Last Tango in Ukraine

 

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Now that the first smoke has cleared from the Russia/Ukraine kerfuffle, many of our leaders in the West need to take a valium and substitute some thinking for the incoherent rambling of the past few weeks.

First, Ukraine. Ukraine, unfortunately, has a very checkered past. It has been a subject state in various empires and has not had fixed borders for much of its life. After a very brief period of independence, it was subsumed in the Soviet Union after the Red Army defeated the Whites in the Russian Civil War in the early 1920s. For two hundred years prior to that, it was essentially part of Russia, with the eastern part of the country populated by ethnic Russians.

Crimea was handed over to the Ukrainian Soviet Republic in 1954 by Krushchev, allegedly in a drunken stupor. Needless to say the Russians in Crimea were never consulted.

Communism is certainly dead in Russia; it only survives in the sociology departments of some American universities. Its diseased fanaticism no longer haunts the world. But Great Power realpolitik has returned in its place. This is the domain of real men and real nations, not the playpen of weaklings “drawing red lines with pink crayons” as Ollie North said recently.

The real loser in this game will be the EU—the new state behemoth seeking to absorb Ukraine into its empire of debt slavery. Not satisfied with impoverishing Greece, Spain and Italy, among others, the eurocrats, the commissars of Brussels, seek ever greater expansion, called “integration” in EU-speak. What infuriates them is a national leader who will not kowtow to their mind-numbing drivel of “ever closer union.” For that, read “ever greater power”.

Seeing that Ukraine might fall into the hands these rapacious bandits posing as democrats and liberals, the Russians saw that Crimea, Russian for hundreds of years and home to their Black Sea fleet, might fall into the hands of the EU by means of a Ukrainian regime newly subservient to their debt masters in Brussels.

Such a situation would be a strategic disaster for Russia, or, for any other nation in a similar position. So President Putin acted. So far, the Crimea operation has proceeded very smoothly without a shot being fired. The Russians are assured of a local population that largely supports them, a Ukraine in turmoil without a functioning government, and the Western Powers caught flat-footed and without a clue as to what to do. Nice move Vlad. Notice that I haven’t even mentioned the US with the man-child in the White House.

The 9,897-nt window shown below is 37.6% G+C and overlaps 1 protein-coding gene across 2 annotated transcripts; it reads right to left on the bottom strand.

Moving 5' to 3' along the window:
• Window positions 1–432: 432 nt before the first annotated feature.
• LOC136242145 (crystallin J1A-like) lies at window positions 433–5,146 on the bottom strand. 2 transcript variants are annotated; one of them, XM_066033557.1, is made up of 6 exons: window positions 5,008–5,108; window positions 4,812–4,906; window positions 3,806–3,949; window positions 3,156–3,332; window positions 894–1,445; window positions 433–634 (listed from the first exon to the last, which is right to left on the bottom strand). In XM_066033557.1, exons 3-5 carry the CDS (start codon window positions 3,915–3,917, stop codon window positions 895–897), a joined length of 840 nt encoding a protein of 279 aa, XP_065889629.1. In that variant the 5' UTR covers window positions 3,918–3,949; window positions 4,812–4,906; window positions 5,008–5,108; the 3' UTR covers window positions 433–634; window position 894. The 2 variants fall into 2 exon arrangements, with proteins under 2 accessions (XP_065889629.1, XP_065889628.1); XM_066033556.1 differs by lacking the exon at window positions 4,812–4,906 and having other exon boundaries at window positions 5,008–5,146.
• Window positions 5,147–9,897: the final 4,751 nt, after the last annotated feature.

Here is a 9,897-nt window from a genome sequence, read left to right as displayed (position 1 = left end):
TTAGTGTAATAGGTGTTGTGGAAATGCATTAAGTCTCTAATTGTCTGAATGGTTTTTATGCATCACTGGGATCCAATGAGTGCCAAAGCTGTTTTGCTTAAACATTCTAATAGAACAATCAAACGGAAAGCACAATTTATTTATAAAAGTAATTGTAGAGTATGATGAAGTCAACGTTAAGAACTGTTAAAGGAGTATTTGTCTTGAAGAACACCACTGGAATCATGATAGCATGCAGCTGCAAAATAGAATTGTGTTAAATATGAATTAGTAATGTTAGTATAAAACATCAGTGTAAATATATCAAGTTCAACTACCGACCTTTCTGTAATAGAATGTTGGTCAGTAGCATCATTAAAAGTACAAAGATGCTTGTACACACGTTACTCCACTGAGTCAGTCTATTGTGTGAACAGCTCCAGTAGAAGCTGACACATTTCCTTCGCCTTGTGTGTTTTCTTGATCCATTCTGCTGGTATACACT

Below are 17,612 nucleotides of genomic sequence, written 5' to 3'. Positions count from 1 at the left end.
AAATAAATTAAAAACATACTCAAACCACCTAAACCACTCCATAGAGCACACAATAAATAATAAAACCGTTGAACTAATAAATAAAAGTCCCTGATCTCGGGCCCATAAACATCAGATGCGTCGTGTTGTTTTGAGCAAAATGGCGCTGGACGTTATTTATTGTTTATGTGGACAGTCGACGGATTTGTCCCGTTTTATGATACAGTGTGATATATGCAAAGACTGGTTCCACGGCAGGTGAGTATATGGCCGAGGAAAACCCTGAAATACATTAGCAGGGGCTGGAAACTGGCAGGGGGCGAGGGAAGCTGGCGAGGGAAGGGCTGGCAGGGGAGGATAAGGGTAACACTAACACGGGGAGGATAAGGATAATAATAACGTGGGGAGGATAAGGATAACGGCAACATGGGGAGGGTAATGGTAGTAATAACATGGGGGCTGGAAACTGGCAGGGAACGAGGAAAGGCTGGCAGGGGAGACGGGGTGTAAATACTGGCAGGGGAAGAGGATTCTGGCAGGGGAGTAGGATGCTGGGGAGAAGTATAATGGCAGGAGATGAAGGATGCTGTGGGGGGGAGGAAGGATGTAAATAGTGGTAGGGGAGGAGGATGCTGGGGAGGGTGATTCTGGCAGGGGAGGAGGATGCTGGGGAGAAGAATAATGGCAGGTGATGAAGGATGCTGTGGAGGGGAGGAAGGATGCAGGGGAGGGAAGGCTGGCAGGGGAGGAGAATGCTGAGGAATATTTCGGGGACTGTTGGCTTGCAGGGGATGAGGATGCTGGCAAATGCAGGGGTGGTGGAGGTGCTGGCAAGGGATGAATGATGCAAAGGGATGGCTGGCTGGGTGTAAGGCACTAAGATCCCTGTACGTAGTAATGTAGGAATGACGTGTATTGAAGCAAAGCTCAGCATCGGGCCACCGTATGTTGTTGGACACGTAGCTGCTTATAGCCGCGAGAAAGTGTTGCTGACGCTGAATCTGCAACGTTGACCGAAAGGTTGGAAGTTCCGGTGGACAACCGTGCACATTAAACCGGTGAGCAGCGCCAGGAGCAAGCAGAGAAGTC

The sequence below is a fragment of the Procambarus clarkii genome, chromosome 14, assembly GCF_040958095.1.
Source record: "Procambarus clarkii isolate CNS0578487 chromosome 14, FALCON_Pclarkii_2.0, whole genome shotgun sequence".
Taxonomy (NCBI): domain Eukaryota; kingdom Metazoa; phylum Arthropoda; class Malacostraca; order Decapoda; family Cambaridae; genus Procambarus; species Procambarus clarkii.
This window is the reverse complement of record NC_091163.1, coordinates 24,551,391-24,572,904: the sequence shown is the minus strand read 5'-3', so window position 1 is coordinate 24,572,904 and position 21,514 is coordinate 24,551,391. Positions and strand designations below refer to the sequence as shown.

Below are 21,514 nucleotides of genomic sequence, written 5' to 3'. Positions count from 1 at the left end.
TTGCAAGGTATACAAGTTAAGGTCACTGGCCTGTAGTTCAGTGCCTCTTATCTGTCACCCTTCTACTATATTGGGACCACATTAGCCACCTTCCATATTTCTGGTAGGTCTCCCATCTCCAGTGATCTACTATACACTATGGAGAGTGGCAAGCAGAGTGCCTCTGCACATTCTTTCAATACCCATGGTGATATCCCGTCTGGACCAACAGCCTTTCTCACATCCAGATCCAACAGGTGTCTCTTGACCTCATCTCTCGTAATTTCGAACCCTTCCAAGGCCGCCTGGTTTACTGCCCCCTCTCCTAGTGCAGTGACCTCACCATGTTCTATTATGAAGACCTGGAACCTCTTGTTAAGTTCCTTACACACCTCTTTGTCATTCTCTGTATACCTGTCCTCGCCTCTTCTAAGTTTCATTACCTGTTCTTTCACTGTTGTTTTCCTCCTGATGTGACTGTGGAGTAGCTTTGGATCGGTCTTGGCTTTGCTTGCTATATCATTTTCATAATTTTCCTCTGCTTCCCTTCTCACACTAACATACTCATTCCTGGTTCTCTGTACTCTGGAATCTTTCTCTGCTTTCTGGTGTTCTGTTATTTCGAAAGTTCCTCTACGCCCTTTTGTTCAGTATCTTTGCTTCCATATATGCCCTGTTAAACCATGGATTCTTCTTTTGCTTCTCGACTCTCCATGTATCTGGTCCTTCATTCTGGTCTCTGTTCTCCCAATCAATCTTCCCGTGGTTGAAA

There are several reasons for this. One, President Obama is really, I mean really, clueless about international politics. On this stage he is simply an empty suit that reads teleprompters. This only impresses his toadies in the liberal media; it does not impress anyone on the world stage.

Two, his main object is to weaken the US in the world and to degrade its ability to act forcefully and definitively. This stems from his inherent left-wing ideology that seeks to weaken and emasculate every thing to do with Western Civilization.

Three, while he is weakening sanctions against the Mullahs in Iran, the world’s leaders in supporting Islamic terrorism, and easing their way toward a nuclear bomb to destroy Israel, he is seeking sanctions against Russia, which is on our side in fighting the jihadis. Go figure.

The next pothole in the road for the Americans will be the Crimean referendum. Let’s suppose that the vote is heavily in favor of union with the Russian Federation? Then Obama will be in the position of saying that a democratic vote on self-determination is “illegal”. So the Russians will be supporting democracy and the Americans opposing it! Doubles all round at the Kremlin happy hour.

Is it any wonder that Putin’s popularity is sky high in Russia and Obama’s is pathetic in the US?

Western leaders from Berlin to Washington need to shape up fast and see the world as it is, not as they would like. I suspect that they will not.

And I have a sneaking suspicion that the Russians are actually sorry for the Americans for putting such a clown in the White House.

Rebel Yell

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TangoJuliette

“… Crimea was handed over to the Ukrainian Soviet Republic in 1954 by Krushchev, allegedly in a drunken stupor. Needless to say the Russians in Crimea were never consulted…”

Wrong!

Just a brief clarification follows. Quoting Victor Ostapchuk.

[Victor Ostapchuk is an associate professor in the department of Near and Middle Eastern civilizations at the University of Toronto, specializing in the history of the Black Sea region and Crimean Khanate.]

Don’t let Russia abuse Crimean history
VICTOR OSTAPCHUK
Contributed to The Globe and Mail
Published Friday, Mar. 07 2014, 6:00 AM EST
Last updated Friday, Mar. 07 2014, 6:00 AM EST

As the international crisis over Crimea’s status escalates, the fate of the Crimean Tatars has been nearly absent from the discussion. The West has essentially accepted a manipulation of history: According to the Russian narrative, Crimea is a traditional Russian territory with an overwhelming Russian population, whimsically transferred to Ukraine by Nikita Khrushchev in 1954. To accept this version is to negate the histories of non-Russian peoples, above all Crimean Tatars, and tacitly sanction Russian aggression, which may lead to consequences beyond Ukraine’s borders.